Hurtigruten Foundation’s ‘Camping in Antarctica’ fundraiser drives record donations

Hurtigruten Foundation’s ‘Camping in Antarctica’ fundraiser drives record donations

The line’s guests supported charity efforts by participating in an immersive experience

Hurtigruten Foundation, the non-profit arm of Hurtigruten Group, has announced the recipients of its 2023 grants and hailed its guests for joining fundraising efforts through the ‘Camping in Antarctica’ experience.

The foundation said the grants would support 14 projects that align with its mission to fight climate change, strengthen local communities and combat unsustainable mass tourism. 

This year's announcement marks a milestone as the foundation will distribute more than EUR 87,000, the largest sum ever distributed in a single round.

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Hurtigruten Foundation managing director Henrik Lund said: ­­­­­­“By paying to camp in Antarctica, our guests played a pivotal role in the foundation’s record-breaking achievement.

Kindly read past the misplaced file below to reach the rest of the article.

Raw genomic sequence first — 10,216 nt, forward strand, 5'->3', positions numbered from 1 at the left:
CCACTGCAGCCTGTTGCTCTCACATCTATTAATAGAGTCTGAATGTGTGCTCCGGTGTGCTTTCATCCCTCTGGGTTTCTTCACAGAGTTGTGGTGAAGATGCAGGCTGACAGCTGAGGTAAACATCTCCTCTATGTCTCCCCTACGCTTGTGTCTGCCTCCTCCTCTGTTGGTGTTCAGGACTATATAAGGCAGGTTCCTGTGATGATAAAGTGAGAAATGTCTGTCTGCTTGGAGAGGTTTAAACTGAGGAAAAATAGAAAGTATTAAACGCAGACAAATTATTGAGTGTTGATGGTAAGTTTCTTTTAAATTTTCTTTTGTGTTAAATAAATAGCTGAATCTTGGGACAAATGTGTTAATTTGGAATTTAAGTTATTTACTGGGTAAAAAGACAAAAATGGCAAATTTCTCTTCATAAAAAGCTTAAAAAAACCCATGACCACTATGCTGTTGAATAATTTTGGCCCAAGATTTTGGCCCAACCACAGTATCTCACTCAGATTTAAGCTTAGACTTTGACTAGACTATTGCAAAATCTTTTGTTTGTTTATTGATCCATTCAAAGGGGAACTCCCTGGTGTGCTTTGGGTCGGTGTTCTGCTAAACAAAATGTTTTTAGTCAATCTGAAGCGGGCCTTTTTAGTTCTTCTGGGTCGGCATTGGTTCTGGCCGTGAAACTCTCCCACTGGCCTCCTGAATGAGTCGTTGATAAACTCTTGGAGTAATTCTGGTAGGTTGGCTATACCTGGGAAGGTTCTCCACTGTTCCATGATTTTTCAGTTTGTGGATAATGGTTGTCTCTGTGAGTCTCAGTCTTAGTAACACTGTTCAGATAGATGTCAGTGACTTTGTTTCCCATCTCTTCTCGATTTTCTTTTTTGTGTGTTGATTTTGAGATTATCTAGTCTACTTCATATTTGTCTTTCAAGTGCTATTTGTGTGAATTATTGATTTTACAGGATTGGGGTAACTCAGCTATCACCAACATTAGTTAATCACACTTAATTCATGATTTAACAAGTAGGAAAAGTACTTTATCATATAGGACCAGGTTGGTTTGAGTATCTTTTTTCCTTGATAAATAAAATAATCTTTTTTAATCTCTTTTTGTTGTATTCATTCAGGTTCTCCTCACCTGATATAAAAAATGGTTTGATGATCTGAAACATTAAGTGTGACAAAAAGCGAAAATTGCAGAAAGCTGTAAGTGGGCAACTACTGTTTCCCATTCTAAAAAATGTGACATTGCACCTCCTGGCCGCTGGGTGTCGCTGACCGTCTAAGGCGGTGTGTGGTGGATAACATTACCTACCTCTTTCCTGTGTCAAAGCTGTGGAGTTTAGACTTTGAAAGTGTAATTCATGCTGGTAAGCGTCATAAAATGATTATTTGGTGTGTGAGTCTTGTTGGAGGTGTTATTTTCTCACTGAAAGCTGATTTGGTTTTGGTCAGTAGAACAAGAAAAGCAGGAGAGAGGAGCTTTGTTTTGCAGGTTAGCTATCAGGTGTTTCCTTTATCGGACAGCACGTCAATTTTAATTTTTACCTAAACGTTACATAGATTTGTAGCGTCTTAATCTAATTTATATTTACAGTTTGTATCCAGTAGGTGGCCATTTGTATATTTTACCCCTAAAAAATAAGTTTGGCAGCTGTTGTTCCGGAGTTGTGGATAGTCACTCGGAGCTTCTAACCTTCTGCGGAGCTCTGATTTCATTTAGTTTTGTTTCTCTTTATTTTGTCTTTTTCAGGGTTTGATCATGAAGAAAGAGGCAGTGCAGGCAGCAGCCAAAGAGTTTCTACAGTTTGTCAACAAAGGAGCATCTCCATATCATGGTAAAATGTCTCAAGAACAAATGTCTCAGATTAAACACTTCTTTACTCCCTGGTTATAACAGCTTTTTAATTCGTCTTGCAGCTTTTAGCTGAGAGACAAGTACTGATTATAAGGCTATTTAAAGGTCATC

“In recognition of their contributions, we’re creating more opportunities for guests to participate in scientific research and community engagement.” 

At the start of the 2022-23 Antarctica season, Hurtigruten Expeditions pledged to donate 100% of the proceeds from its Camping in Antarctica, An Amundsen Night experience to the foundation. With an exclusive capacity of 30 spaces per voyage, the chance to camp like an early explorer is the most coveted excursion across Hurtigruten Expeditions' collection of global itineraries.

The immersive campaign raised EUR 371,482, enabling a record number of guests to give back to the fragile places at the heart of their adventure. 

Grants from the foundation will focus on projects that protect and preserve local communities, including summer camps in remote Greenland, the Cordova Chambre of Commerce’s regenerative tourism initiative and a watch group that teaches children in the Falkland Islands about conservation. 


Other grant recipients protect the natural environments in which Hurtigruten Norway and Hurtigruten Svalbard operate. The Wild Lab Project, which researches endangered black-legged kittiwakes, volunteer divers’ efforts to conserve marine biodiversity, Tarevoktere (Guardians of Kelp), and a University Centre in Svalbard project studying mercury levels in reindeer are all conserving Nordic coastlines. 

Lund added: “We must minimise our footprint everywhere we go, but also want to ensure we can bring future generations of guests to the place where Hurtigruten’s story began.”

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